Latest Music Reviews

Benedetti’s Shostakovich and Glazunov

by David Hurwitz


Nicola Benedetti’s view of the Shostakovich is poised and flowing, rather than raw and edgy. Of course, the music has the raw and edgy part more or less built in, so hers is an entirely valid approach. There’s no want of energy or intensity in... Continue Reading

Sergey Schepkin Revisits Bach’s Partitas

by Jed Distler


Sergey Schepkin first recorded Bach’s Partitas in the late 1990s for the Ongaku label. The performances stood out for contrapuntal clarity, technical bravura, and arguably over-the-top embellishments at times. Nearly 20 years later, Schepkin has rerecorded the Partitas, and his conceptions have evolved in many... Continue Reading

NZSQ AOK In JB’s SQ 1 & 2

by David Vernier


Successful string quartet performance is all about communication, in the purest sense of the word: constant giving and exchanging, a communion among the players based on an intimate relationship bound by deep understanding, of the music and of each other. It’s the essence of what... Continue Reading

A Superb “Concept Album” From The Lincoln Trio

by David Hurwitz


Most “concept albums” don’t work. This one does. Dubbed “Trios from our Homelands”, the three members of the Lincoln Trio have each chosen a piece from their native countries: England, Armenia, and Switzerland. It’s a cute idea, and that’s all it would be if the... Continue Reading

Fascinating Cav and Pag With Brilliant Jonas Kaufmann

by Robert Levine


This production, from the Salzburg Easter Festival in March and April of 2015, may feature some faulty singing, but it stands as one of the most gripping accounts of these two operas I’ve encountered. Director/designer Philip Stölzl has cut the playing area into six rectangular... Continue Reading

Rachel Podger’s Art of Fugue

by David Vernier

podgerbachartof fugue

A new recording from violinist Rachel Podger is always worth attention. And before you even get to appreciating the first-class performances—faithful realizations of Bach’s Art of Fugue skillfully arranged for strings—you notice the immediate, vibrant presence of the instruments. The sound is stunning, reminiscent of... Continue Reading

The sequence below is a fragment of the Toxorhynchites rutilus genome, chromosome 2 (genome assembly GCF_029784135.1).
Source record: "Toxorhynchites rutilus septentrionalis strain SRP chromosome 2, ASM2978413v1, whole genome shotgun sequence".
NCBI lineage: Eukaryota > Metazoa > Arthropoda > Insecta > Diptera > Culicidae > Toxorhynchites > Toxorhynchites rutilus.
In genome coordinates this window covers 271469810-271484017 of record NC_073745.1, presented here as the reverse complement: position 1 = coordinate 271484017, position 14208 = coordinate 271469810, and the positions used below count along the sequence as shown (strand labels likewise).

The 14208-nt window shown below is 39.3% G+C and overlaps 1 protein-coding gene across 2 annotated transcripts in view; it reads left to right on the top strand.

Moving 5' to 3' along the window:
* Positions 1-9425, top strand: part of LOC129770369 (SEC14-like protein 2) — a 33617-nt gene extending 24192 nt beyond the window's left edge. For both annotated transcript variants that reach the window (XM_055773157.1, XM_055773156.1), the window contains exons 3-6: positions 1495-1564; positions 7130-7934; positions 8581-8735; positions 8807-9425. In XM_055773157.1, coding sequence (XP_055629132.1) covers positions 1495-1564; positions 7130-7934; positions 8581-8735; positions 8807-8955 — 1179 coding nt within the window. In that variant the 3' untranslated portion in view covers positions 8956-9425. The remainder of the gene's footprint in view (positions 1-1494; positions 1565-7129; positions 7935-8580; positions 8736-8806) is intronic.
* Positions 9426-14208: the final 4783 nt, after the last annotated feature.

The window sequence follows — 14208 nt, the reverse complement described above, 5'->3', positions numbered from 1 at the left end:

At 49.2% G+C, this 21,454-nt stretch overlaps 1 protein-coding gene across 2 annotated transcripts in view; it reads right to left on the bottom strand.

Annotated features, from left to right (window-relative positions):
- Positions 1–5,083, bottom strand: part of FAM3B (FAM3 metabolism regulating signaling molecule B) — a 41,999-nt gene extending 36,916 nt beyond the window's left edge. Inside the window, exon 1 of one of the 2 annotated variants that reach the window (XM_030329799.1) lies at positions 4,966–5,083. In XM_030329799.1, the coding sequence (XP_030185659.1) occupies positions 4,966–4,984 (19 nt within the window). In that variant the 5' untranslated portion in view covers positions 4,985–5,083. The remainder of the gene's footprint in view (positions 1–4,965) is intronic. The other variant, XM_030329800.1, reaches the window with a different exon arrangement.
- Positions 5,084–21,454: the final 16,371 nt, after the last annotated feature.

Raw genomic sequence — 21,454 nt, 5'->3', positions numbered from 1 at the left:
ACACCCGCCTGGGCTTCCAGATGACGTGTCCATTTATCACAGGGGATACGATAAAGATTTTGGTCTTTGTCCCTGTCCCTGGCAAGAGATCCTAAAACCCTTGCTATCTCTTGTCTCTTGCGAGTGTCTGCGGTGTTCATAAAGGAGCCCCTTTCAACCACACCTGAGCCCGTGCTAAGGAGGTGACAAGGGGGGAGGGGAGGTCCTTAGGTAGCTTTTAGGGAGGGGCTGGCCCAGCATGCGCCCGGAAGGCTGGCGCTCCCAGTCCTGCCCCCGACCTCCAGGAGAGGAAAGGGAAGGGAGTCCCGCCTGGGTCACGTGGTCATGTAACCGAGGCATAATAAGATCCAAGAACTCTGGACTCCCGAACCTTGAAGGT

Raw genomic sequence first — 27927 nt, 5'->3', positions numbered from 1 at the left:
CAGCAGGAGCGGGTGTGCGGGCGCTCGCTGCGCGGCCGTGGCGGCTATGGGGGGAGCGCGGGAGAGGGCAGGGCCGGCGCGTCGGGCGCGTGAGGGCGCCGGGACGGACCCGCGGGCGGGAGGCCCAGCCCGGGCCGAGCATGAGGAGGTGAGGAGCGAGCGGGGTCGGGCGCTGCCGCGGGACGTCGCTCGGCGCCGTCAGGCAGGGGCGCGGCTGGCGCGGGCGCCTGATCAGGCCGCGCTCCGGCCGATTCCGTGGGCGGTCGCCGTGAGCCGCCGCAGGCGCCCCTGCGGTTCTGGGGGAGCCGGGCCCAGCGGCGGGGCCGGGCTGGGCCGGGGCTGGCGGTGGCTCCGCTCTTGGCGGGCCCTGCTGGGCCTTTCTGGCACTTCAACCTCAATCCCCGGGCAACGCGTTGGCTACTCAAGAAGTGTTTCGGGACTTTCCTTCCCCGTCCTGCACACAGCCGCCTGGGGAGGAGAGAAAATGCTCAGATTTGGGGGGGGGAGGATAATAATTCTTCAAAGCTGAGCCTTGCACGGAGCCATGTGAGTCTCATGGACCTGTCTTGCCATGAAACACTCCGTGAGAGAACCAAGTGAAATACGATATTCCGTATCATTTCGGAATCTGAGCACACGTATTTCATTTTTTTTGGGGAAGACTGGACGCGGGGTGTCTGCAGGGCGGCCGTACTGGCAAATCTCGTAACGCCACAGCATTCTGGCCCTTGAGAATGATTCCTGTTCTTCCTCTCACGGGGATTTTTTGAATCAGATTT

Rautavaara’s Missa A Cappella

by David Vernier


Einojuhani Rautavaara (1928-2016) is often referred to as the most important Finnish composer since Sibelius. While that’s certainly true, he stands without qualification among the great composers (not just Finnish ones) of the past 60 or 70 years. And unlike many of his peers and... Continue Reading

A Yawn For Yannick’s Figaro

by Robert Levine


I’ve so far been a fan of Yannick Nézet-Séguin’s DG Mozart cycle, in particular the Don Giovanni (see reviews archive). They all share similarities: fleet tempos, prominent , imaginative continuo that stops short of René Jacobs’ tendency to give cello and fortepiano equal footing with... Continue Reading

Reference Recording: Bruckner Sacred Music by Jochum

by David Hurwitz


In these days, when everyone is recording endless versions of everything, it’s kind of nice to note that there’s not so much duplication in Bruckner’s major sacred works. This set has very little competition–really only the Corydon Singers on Hyperion. Good as that is, this... Continue Reading

Under the Radar: The Late, Great Marni Nixon Sings Copland

by David Hurwitz


We have lost two great, largely unheralded American sopranos recently: Phyllis Curtin, and now Marni Nixon, the Hollywood voice of, well, just about everyone. A superb recitalist with a clear, bell-like tone and perfect pitch, Nixon sings this premiere recording of the orchestral version of... Continue Reading

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